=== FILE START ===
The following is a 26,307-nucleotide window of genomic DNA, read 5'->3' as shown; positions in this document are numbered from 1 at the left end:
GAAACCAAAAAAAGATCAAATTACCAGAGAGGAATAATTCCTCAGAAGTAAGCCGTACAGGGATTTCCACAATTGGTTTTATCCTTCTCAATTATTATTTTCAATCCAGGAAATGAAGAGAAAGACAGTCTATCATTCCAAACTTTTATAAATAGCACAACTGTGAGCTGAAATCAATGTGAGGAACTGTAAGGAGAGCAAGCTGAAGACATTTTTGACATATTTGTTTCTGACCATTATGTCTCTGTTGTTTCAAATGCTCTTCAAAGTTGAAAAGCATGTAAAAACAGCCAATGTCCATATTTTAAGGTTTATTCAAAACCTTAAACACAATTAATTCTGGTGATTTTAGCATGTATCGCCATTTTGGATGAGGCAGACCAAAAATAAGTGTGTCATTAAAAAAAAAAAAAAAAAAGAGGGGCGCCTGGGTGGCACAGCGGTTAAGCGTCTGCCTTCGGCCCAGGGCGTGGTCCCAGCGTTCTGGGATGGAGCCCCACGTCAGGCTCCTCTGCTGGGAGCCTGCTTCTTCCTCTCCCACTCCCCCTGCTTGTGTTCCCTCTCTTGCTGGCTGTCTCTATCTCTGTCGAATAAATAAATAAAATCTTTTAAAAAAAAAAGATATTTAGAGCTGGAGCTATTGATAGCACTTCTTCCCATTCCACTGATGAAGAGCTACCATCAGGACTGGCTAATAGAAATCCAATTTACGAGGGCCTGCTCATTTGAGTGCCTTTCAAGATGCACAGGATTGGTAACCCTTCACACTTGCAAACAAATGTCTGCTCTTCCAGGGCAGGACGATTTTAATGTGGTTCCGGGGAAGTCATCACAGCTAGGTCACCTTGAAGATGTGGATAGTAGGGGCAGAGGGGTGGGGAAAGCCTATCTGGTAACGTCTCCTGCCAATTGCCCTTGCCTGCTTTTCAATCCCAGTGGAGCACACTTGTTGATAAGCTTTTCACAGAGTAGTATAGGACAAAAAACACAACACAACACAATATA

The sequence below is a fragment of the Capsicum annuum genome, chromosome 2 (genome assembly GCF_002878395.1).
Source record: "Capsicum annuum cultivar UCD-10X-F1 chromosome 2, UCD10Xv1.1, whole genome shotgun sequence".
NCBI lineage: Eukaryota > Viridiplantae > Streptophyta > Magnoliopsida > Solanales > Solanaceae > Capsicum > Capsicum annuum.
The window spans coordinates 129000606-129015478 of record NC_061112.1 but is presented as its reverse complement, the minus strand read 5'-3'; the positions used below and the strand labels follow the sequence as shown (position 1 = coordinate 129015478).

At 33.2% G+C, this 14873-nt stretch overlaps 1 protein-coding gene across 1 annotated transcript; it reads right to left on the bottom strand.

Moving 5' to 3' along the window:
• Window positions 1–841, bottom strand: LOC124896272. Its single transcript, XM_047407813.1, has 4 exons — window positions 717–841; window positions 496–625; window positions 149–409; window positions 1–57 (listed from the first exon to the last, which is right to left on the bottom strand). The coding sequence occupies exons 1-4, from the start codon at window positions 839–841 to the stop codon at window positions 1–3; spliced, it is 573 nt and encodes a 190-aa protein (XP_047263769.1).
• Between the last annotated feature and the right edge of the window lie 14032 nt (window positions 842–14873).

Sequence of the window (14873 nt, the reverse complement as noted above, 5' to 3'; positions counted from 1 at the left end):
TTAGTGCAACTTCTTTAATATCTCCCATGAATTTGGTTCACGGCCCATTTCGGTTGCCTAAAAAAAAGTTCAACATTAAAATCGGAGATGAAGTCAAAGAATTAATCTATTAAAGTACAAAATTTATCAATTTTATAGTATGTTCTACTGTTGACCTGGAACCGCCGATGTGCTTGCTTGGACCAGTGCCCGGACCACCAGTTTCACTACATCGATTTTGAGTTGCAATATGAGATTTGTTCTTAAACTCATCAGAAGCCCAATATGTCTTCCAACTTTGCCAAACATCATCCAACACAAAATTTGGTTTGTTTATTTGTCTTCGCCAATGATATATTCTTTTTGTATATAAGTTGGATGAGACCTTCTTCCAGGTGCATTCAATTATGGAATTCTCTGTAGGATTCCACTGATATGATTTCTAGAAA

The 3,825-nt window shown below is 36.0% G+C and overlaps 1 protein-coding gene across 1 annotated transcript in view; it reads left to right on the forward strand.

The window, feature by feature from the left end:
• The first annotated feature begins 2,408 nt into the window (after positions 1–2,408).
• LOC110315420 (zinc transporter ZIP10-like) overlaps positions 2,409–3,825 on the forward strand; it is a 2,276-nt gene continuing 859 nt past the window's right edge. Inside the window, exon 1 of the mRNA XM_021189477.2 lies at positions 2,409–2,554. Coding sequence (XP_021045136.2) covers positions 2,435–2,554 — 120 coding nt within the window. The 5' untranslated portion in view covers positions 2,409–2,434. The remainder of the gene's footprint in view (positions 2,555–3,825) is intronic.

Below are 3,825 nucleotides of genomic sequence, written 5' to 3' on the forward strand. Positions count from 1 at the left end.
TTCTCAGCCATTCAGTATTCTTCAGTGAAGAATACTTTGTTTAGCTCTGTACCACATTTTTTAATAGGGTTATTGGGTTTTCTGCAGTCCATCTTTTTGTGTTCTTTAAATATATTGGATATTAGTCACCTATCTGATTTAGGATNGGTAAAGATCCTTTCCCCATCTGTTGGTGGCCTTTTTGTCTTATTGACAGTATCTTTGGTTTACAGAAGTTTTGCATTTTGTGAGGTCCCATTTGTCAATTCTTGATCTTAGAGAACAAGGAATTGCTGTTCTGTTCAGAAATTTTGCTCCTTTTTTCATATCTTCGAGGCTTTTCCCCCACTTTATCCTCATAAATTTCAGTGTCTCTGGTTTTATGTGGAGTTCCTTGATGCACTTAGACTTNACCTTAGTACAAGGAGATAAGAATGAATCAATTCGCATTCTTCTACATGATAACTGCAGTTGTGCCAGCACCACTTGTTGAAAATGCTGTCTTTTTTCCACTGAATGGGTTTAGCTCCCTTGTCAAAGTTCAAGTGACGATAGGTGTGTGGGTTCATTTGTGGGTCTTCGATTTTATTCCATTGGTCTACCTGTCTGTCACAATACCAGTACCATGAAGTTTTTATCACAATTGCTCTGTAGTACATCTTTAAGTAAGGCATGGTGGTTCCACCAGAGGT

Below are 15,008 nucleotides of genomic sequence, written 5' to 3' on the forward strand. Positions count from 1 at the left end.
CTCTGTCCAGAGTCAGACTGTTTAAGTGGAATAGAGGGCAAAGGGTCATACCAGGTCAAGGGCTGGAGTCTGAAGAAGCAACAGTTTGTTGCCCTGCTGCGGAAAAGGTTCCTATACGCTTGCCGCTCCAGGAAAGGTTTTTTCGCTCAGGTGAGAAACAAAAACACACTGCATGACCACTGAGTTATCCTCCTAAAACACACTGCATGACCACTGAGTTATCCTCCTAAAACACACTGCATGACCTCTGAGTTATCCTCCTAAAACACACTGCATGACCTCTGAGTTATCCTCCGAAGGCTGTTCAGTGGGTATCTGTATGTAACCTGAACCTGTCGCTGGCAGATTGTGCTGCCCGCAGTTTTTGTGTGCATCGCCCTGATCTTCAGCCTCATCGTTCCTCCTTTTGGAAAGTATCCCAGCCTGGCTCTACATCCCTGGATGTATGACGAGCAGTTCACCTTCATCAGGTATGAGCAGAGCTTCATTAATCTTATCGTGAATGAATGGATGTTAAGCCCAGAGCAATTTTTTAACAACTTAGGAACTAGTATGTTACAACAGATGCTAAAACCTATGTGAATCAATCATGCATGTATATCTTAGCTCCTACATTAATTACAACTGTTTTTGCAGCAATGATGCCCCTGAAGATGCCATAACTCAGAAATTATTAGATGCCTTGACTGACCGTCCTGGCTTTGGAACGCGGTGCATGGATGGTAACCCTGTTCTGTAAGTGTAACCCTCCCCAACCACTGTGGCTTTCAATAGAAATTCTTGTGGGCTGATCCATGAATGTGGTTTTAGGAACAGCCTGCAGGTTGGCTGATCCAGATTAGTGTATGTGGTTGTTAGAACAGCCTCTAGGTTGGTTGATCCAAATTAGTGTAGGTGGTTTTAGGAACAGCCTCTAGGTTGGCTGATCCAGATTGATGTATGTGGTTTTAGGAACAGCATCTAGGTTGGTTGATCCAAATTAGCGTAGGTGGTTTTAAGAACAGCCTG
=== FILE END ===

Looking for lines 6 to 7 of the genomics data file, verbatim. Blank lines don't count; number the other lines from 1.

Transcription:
The window spans coordinates 129000606-129015478 of record NC_061112.1 but is presented as its reverse complement, the minus strand read 5'-3'; the positions used below and the strand labels follow the sequence as shown (position 1 = coordinate 129015478).

At 33.2% G+C, this 14873-nt stretch overlaps 1 protein-coding gene across 1 annotated transcript; it reads right to left on the bottom strand.